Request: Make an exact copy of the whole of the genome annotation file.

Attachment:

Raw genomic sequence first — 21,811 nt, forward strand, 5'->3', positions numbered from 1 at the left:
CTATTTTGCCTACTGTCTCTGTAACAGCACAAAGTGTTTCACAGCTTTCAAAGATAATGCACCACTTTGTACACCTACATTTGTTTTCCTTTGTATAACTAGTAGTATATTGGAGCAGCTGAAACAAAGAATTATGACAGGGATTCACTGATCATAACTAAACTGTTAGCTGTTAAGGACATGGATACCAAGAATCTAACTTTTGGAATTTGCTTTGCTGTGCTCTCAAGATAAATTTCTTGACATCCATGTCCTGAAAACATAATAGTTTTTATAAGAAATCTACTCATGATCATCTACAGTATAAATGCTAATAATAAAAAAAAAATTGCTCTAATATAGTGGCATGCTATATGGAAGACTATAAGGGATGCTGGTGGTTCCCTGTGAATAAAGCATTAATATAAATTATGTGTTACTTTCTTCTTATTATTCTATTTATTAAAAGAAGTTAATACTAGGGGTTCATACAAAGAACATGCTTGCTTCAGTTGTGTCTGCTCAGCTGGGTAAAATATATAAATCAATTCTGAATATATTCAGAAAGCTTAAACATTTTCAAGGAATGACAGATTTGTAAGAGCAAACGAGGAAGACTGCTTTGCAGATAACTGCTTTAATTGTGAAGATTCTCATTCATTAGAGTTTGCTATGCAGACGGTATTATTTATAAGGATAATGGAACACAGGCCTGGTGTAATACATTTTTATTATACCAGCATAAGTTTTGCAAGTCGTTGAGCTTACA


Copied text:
Raw genomic sequence first — 21,811 nt, forward strand, 5'->3', positions numbered from 1 at the left:
CTATTTTGCCTACTGTCTCTGTAACAGCACAAAGTGTTTCACAGCTTTCAAAGATAATGCACCACTTTGTACACCTACATTTGTTTTCCTTTGTATAACTAGTAGTATATTGGAGCAGCTGAAACAAAGAATTATGACAGGGATTCACTGATCATAACTAAACTGTTAGCTGTTAAGGACATGGATACCAAGAATCTAACTTTTGGAATTTGCTTTGCTGTGCTCTCAAGATAAATTTCTTGACATCCATGTCCTGAAAACATAATAGTTTTTATAAGAAATCTACTCATGATCATCTACAGTATAAATGCTAATAATAAAAAAAAAATTGCTCTAATATAGTGGCATGCTATATGGAAGACTATAAGGGATGCTGGTGGTTCCCTGTGAATAAAGCATTAATATAAATTATGTGTTACTTTCTTCTTATTATTCTATTTATTAAAAGAAGTTAATACTAGGGGTTCATACAAAGAACATGCTTGCTTCAGTTGTGTCTGCTCAGCTGGGTAAAATATATAAATCAATTCTGAATATATTCAGAAAGCTTAAACATTTTCAAGGAATGACAGATTTGTAAGAGCAAACGAGGAAGACTGCTTTGCAGATAACTGCTTTAATTGTGAAGATTCTCATTCATTAGAGTTTGCTATGCAGACGGTATTATTTATAAGGATAATGGAACACAGGCCTGGTGTAATACATTTTTATTATACCAGCATAAGTTTTGCAAGTCGTTGAGCTTACA